When I visited Peñiscola recently, I was eager to visit one of the seaside town’s biggest curiosities – La Casa de las Conchas, or the ‘House of Shells.’
Going to see this peculiar little house is often cited as one of the main things to do in Peñiscola, and while most tourists simply stop, take a photograph and move on, I was curious to know more about the story behind La Casa de las Conchas Peñiscola.
However, when I started to research it, I was surprised at how little information is available online – most travel blogs just give it the briefest of mentions and continue on, despite the fact that actually, Peñiscola’s House of Shells tells a story of love, the emergence of tourism, and one family’s dedication to their dream.
La Casa de las Conchas Peñiscola | A Love Letter to the Sea
La Casa de las Conchas Peñiscola
Just inside the walls of Peñiscola’s medieval old town, perched 64m high and surrounded by the Mediterranean Sea sits an unusual building.
Unlike every other building in the town, painted white with blue shutters like a Grecian dream, this one is decorated from top to bottom with sea shells, giving it a magical appearance.
Indeed, my first thought when I saw it was wow, this looks like a mermaid’s house!
With its turquoise doors, arabesque windows and beautiful flowers and plants potted in pots covered in shells, La Casa de las Conchas is one of the most unusual houses I’ve seen, not to mention an Instagram influencer’s dream.
But what is the reason behind this unique façade? Is the house a museum? Does somebody live there? Why is it the only house in Peñiscola to be decorated this way?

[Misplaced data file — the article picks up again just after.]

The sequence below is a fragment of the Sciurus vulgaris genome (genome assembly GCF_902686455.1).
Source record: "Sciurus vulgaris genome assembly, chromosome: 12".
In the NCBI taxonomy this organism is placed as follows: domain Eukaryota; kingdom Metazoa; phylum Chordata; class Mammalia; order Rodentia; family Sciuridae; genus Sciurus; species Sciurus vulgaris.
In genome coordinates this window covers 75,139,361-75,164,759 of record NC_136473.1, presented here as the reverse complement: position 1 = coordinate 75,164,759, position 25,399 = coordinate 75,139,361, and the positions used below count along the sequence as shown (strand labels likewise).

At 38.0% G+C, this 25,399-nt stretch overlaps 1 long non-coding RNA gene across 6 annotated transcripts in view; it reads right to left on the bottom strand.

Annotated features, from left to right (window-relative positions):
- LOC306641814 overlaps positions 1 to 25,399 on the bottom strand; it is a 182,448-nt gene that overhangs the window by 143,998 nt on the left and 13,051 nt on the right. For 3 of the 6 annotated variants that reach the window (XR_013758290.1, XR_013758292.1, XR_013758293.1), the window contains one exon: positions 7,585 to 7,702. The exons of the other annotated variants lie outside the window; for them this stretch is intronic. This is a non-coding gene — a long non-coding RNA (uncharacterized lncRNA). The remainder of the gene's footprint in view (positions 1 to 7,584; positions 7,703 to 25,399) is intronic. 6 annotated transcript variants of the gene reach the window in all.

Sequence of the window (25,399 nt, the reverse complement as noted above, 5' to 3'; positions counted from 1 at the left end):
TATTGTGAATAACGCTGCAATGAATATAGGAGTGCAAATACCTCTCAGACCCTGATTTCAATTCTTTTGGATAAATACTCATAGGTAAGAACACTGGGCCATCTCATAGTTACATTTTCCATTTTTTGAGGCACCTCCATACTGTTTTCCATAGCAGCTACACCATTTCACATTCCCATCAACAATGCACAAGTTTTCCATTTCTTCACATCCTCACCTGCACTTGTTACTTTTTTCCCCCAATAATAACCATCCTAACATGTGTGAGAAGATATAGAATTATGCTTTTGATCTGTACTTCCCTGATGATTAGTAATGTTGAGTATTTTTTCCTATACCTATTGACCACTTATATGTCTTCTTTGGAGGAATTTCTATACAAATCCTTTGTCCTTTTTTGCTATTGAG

The Story Behind La Casa de las Conchas Peñiscola
It all started back in the 50s when, due to an economic downturn, a married couple, Timoteo and Justa realised that they would have to look for different jobs in order to support themselves and their family of three children, Agustín, Gloria, and Joaquín.
Seeing that tourists were just beginning to discover Peñiscola, Justa took it upon herself to learn the history of every corner of this little town, educating tourists about it in exchange for tips, making her the first ever tour guide that Peñiscola had seen.
Slowly but surely, a steady income began to trickle in, and so Timoteo and Justa bought a plot of land and decided to build a three-storey house to live in.
Due to their love for Peñiscola and the sea, they decided to decorate the entire façade of the house with shells native to Peñiscola, acquiring the shells by giving the local sailors tobacco in exchange for the best shells that they could find!
They also paid homage to Papa Luna or Pope Benedict XIII, who lived in Peñiscola castle in the 1400s, by featuring a coat of arms in his honour, as well as stunning blue arabesque windows.
And so, by 1961, La Casa de las Conchas was born.
As soon as La Casa de las Conchas was finished, Justa cemented her reputation as the only tour guide in Peñiscola by opening Peñiscola’s first ever souvenir shop, right in front of the house.
La Casa de las Conchas Peñiscola | Final Thoughts
While most tourists visit La Casa de las Conchas just to take a selfie in front of its elegant façade, the house becomes all the more special when you take into account that, thanks to the love and determination of one woman, the sleepy fishing village of Peñiscola was well and truly put on the map, and now, 60 years later, La Casa de las Conchas is still one of the main attractions in Peñiscola.
So, if you find yourself visiting Peñiscola, don’t skip La Casa de las Conchas!
If you liked this article and would like to support my work, please click the button above to donate a couple of bucks and buy me a coffee. The ad revenue that I receive on this website is minimal, so support from my readers enables me to keep creating content that you (hopefully!) love to read.